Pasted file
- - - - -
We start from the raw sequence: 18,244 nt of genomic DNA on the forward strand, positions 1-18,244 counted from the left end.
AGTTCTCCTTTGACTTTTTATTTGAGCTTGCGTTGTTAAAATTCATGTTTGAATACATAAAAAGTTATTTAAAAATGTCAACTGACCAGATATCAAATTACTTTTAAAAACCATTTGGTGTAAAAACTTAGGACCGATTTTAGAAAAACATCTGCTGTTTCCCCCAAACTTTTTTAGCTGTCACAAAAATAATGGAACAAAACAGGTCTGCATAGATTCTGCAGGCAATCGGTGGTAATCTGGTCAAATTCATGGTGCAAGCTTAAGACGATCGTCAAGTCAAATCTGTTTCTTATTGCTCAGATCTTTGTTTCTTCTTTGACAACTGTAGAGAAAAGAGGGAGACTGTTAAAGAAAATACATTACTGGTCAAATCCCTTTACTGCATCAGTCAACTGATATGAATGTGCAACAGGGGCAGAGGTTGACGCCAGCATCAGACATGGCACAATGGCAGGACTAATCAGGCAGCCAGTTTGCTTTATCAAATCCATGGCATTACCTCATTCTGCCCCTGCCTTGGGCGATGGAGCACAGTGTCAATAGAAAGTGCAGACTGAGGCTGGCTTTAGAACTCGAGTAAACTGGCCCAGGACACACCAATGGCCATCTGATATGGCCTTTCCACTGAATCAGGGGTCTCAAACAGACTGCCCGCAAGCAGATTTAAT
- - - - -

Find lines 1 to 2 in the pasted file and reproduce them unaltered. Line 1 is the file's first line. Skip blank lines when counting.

We start from the raw sequence: 18,244 nt of genomic DNA on the forward strand, positions 1-18,244 counted from the left end.
AGTTCTCCTTTGACTTTTTATTTGAGCTTGCGTTGTTAAAATTCATGTTTGAATACATAAAAAGTTATTTAAAAATGTCAACTGACCAGATATCAAATTACTTTTAAAAACCATTTGGTGTAAAAACTTAGGACCGATTTTAGAAAAACATCTGCTGTTTCCCCCAAACTTTTTTAGCTGTCACAAAAATAATGGAACAAAACAGGTCTGCATAGATTCTGCAGGCAATCGGTGGTAATCTGGTCAAATTCATGGTGCAAGCTTAAGACGATCGTCAAGTCAAATCTGTTTCTTATTGCTCAGATCTTTGTTTCTTCTTTGACAACTGTAGAGAAAAGAGGGAGACTGTTAAAGAAAATACATTACTGGTCAAATCCCTTTACTGCATCAGTCAACTGATATGAATGTGCAACAGGGGCAGAGGTTGACGCCAGCATCAGACATGGCACAATGGCAGGACTAATCAGGCAGCCAGTTTGCTTTATCAAATCCATGGCATTACCTCATTCTGCCCCTGCCTTGGGCGATGGAGCACAGTGTCAATAGAAAGTGCAGACTGAGGCTGGCTTTAGAACTCGAGTAAACTGGCCCAGGACACACCAATGGCCATCTGATATGGCCTTTCCACTGAATCAGGGGTCTCAAACAGACTGCCCGCAAGCAGATTTAAT